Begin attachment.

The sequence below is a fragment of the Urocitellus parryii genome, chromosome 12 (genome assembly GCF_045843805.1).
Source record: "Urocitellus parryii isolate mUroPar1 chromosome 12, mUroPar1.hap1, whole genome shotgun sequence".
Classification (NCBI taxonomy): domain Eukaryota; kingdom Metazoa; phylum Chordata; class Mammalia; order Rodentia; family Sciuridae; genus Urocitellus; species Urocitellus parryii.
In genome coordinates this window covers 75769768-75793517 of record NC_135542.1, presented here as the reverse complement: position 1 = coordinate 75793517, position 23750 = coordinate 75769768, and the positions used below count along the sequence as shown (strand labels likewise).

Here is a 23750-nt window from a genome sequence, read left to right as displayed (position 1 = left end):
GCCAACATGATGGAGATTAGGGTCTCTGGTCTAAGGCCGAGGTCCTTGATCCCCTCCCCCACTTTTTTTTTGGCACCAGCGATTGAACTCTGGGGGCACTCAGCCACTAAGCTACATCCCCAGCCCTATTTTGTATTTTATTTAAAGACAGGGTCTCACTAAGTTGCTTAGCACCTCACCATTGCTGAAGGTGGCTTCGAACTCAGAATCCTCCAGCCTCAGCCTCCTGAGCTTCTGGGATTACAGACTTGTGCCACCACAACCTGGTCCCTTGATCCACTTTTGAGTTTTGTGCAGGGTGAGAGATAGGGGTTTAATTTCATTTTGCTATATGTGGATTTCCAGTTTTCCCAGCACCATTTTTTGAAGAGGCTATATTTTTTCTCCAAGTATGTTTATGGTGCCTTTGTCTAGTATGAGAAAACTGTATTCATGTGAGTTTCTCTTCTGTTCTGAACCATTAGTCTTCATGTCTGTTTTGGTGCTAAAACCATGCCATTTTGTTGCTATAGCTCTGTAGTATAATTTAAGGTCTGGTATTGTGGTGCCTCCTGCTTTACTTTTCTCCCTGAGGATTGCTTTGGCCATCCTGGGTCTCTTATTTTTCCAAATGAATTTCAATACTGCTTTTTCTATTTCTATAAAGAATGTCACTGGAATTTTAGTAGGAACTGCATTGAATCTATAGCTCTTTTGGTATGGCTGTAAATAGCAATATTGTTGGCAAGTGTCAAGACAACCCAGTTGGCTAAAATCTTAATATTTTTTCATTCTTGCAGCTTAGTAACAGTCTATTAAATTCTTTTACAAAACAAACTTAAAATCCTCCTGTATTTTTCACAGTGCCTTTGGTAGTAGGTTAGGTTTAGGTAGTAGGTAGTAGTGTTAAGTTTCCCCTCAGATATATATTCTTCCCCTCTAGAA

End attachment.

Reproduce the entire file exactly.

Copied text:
The sequence below is a fragment of the Urocitellus parryii genome, chromosome 12 (genome assembly GCF_045843805.1).
Source record: "Urocitellus parryii isolate mUroPar1 chromosome 12, mUroPar1.hap1, whole genome shotgun sequence".
Classification (NCBI taxonomy): domain Eukaryota; kingdom Metazoa; phylum Chordata; class Mammalia; order Rodentia; family Sciuridae; genus Urocitellus; species Urocitellus parryii.
In genome coordinates this window covers 75769768-75793517 of record NC_135542.1, presented here as the reverse complement: position 1 = coordinate 75793517, position 23750 = coordinate 75769768, and the positions used below count along the sequence as shown (strand labels likewise).

Here is a 23750-nt window from a genome sequence, read left to right as displayed (position 1 = left end):
GCCAACATGATGGAGATTAGGGTCTCTGGTCTAAGGCCGAGGTCCTTGATCCCCTCCCCCACTTTTTTTTTGGCACCAGCGATTGAACTCTGGGGGCACTCAGCCACTAAGCTACATCCCCAGCCCTATTTTGTATTTTATTTAAAGACAGGGTCTCACTAAGTTGCTTAGCACCTCACCATTGCTGAAGGTGGCTTCGAACTCAGAATCCTCCAGCCTCAGCCTCCTGAGCTTCTGGGATTACAGACTTGTGCCACCACAACCTGGTCCCTTGATCCACTTTTGAGTTTTGTGCAGGGTGAGAGATAGGGGTTTAATTTCATTTTGCTATATGTGGATTTCCAGTTTTCCCAGCACCATTTTTTGAAGAGGCTATATTTTTTCTCCAAGTATGTTTATGGTGCCTTTGTCTAGTATGAGAAAACTGTATTCATGTGAGTTTCTCTTCTGTTCTGAACCATTAGTCTTCATGTCTGTTTTGGTGCTAAAACCATGCCATTTTGTTGCTATAGCTCTGTAGTATAATTTAAGGTCTGGTATTGTGGTGCCTCCTGCTTTACTTTTCTCCCTGAGGATTGCTTTGGCCATCCTGGGTCTCTTATTTTTCCAAATGAATTTCAATACTGCTTTTTCTATTTCTATAAAGAATGTCACTGGAATTTTAGTAGGAACTGCATTGAATCTATAGCTCTTTTGGTATGGCTGTAAATAGCAATATTGTTGGCAAGTGTCAAGACAACCCAGTTGGCTAAAATCTTAATATTTTTTCATTCTTGCAGCTTAGTAACAGTCTATTAAATTCTTTTACAAAACAAACTTAAAATCCTCCTGTATTTTTCACAGTGCCTTTGGTAGTAGGTTAGGTTTAGGTAGTAGGTAGTAGTGTTAAGTTTCCCCTCAGATATATATTCTTCCCCTCTAGAA